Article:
An Introduction to Heavy Periods in Perimenopause
Perimenopause is the 4-10 year time frame before your periods cease and you enter into menopause at around 50. It’s a time characterized by fluctuating hormones, and symptoms caused by that (hot flashes, mood changes, weight gain, etc).
Perimenopausal periods can do just about anything!
- Getting heavier or longer
- Becoming shorter in the number of days bleeding
- A shorter menstrual cycle, or a longer one.
What happens really depends on your body. In addition, some people experience almost no symptoms like hot flashes, or insomnia while others are plagued by them for years.
If you’ve having very heavy periods in the years before menopause, keep on reading. We’ll talk about some of the causes, as well as treatment options and how to handle them.
Please know that you’re not alone, heavy periods in menopause happen to around 25% of people.
Heavy Periods in Perimenopause: Causes
There are a number of different reasons why you may experience heavier bleeding during perimenopause. Please see your doctor for an accurate diagnosis.
The most common reason for heavy pre-menopausal periods is hormonal imbalance. The balance between estrogen and progesterone fluctuates, causing menstrual cycle changes.
In this cause, estrogen levels are higher than progesterone, which causes the uterine lining to become thicker. When it does shed, it’s very heavy and/or prolonged.
Fibroids or Polyps
These growths are (usually) non-cancerous, but they can cause heavy bleeding. This is especially true when they’re growing in the uterus.
Other Reasons for a Very Heavy Period
There are some additional reasons you may have a heavy flow. They include a blood clotting disorder, taking blood thinners or anti-inflammatories, infection, miscarriage, etc.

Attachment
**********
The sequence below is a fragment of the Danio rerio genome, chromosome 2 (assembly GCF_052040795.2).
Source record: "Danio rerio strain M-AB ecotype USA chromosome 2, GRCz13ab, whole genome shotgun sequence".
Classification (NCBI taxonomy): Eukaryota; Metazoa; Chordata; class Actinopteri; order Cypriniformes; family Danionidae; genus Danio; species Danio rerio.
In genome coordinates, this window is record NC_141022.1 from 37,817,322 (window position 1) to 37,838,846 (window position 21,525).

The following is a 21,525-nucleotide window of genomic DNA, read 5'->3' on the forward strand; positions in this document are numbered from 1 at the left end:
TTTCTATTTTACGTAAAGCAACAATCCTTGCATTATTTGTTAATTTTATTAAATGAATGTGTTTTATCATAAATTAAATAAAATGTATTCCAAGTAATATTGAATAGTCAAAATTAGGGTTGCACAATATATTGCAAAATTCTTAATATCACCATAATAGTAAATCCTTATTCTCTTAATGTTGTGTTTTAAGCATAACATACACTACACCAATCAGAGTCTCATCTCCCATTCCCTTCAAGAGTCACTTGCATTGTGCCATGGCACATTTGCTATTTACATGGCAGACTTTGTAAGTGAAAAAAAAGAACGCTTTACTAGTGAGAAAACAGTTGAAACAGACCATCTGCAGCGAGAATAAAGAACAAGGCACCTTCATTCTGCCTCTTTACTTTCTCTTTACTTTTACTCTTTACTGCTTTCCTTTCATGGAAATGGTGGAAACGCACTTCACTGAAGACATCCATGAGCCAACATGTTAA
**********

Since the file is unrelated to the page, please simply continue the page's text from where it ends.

Heavy Periods in Perimenopause: Treatments
There are a number of different treatment options that your doctor may recommend. Some of them could include:
This will not stop the heavy periods you may be having, but it can help deal with a common symptom of them: Anemia (low iron levels).
A simple blood test is all it takes to find out if you’re low on iron. If you are, you’ll probably feel fatigued, weak, dizzy, etc. Your doctor may recommend iron supplements in this case.
Studies have shown that taking NSAIDs such as Ibuprofen regularly during a heavy flow can reduce it by 25-40%. Check with your doctor to see if this option is right for you, and also what dosage you should be taking.
If the cause of your heavy periods is a hormonal imbalance, your doctor may get you started on progesterone therapy. This is known to reduce menstrual flow.
Alternatively, your doctor may get you started on a standard course of Hormone Replacement Therapy for Perimenopausal Women.
Finally, if polyps or fibroids are the source of your excessive bleeding, your doctor may recommend surgery to remove them.
Or, they may recommend removal of the uterus altogether. This is known as a hysterectomy.
Final Thoughts on Treatments
Remember: we are not doctors. Please see your doctor who will be able to offer you the best advice. The treatment really does depend on the cause, which nobody is able to accurately diagnose over the Internet.